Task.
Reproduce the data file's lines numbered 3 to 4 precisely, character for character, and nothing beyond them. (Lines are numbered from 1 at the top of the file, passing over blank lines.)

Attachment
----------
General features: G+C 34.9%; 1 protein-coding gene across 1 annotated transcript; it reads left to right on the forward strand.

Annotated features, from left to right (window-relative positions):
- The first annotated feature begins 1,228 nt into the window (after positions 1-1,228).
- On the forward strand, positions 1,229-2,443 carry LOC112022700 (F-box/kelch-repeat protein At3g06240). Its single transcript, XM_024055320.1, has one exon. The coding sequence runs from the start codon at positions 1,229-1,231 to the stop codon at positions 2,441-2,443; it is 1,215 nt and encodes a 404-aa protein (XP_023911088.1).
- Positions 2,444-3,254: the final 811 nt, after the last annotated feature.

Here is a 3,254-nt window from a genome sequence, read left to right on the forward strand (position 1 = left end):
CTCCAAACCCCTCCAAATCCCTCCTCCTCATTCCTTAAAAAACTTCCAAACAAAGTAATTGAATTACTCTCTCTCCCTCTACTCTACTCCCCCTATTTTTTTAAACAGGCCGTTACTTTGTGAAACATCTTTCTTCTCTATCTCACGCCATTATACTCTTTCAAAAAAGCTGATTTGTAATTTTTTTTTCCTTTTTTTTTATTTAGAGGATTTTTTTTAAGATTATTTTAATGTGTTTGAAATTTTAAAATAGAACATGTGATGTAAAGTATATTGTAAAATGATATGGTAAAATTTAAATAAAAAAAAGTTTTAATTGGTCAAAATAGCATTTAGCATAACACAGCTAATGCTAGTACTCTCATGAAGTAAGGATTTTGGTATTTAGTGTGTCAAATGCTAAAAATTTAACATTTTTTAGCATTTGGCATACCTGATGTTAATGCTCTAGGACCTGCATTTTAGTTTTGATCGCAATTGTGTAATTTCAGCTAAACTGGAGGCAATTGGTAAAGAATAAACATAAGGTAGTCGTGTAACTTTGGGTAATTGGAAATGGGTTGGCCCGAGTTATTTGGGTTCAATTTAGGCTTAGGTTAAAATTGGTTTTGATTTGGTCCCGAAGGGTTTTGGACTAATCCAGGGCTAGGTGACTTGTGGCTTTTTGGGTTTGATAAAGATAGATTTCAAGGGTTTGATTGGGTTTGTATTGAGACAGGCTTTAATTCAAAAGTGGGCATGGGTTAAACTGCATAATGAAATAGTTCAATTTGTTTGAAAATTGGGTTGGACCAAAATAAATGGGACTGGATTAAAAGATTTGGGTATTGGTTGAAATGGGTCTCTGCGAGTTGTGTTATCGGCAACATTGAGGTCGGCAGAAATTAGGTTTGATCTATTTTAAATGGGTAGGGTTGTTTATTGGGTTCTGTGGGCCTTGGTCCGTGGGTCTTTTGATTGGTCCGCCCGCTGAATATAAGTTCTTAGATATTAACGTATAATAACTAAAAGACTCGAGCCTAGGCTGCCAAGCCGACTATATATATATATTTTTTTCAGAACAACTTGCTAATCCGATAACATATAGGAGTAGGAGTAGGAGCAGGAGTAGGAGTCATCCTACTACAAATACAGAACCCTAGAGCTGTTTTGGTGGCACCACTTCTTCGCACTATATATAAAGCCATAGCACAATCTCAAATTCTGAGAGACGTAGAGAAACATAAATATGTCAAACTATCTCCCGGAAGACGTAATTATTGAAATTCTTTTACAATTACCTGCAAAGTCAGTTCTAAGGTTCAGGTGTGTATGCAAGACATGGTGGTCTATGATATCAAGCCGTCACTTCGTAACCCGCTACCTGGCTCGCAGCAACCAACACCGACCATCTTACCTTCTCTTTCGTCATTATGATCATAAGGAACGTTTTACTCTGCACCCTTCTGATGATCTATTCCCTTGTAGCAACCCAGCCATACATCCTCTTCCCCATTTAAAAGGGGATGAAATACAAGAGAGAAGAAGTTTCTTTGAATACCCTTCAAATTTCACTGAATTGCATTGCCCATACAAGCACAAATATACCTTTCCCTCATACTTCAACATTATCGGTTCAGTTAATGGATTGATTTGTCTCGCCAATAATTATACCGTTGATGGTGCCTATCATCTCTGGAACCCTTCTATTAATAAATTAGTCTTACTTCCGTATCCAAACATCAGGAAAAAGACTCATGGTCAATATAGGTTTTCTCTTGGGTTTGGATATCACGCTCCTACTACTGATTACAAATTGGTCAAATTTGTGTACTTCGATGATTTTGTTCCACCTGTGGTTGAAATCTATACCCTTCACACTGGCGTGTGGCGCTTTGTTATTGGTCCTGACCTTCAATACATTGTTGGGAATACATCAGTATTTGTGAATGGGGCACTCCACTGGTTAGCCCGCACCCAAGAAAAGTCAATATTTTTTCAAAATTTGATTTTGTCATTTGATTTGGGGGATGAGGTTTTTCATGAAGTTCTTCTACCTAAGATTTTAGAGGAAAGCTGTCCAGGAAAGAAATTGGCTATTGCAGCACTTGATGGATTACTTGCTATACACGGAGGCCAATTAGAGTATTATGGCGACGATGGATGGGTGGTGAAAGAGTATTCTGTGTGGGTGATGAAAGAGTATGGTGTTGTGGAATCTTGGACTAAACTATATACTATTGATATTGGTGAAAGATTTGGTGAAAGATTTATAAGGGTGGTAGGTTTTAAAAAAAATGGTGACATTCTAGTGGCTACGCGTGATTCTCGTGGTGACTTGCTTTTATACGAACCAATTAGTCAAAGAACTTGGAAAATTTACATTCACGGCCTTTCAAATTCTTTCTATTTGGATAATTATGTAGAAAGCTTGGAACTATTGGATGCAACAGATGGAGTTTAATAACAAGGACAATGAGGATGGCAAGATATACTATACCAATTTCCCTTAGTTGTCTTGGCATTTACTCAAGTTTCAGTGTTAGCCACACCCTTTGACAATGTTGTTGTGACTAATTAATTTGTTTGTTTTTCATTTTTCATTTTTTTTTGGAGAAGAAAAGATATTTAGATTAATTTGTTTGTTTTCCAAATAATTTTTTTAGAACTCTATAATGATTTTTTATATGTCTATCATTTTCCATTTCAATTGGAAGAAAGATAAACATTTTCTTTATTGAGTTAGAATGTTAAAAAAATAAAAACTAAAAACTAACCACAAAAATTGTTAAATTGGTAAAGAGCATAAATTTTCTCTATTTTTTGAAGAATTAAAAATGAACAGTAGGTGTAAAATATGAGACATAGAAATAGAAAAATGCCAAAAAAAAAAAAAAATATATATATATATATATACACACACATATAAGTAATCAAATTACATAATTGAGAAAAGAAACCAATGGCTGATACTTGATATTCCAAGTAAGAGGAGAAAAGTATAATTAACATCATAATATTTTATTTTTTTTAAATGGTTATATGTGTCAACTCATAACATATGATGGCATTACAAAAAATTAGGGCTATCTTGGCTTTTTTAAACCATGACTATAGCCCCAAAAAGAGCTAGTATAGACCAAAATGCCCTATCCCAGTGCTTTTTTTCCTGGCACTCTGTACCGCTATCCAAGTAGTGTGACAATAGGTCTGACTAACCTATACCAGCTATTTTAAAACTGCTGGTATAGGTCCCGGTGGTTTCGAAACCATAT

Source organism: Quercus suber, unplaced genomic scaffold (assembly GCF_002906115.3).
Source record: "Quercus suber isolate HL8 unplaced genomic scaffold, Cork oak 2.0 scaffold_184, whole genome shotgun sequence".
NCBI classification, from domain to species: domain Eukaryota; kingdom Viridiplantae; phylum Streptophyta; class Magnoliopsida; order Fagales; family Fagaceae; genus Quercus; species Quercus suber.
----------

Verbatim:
- The first annotated feature begins 1,228 nt into the window (after positions 1-1,228).
- On the forward strand, positions 1,229-2,443 carry LOC112022700 (F-box/kelch-repeat protein At3g06240). Its single transcript, XM_024055320.1, has one exon. The coding sequence runs from the start codon at positions 1,229-1,231 to the stop codon at positions 2,441-2,443; it is 1,215 nt and encodes a 404-aa protein (XP_023911088.1).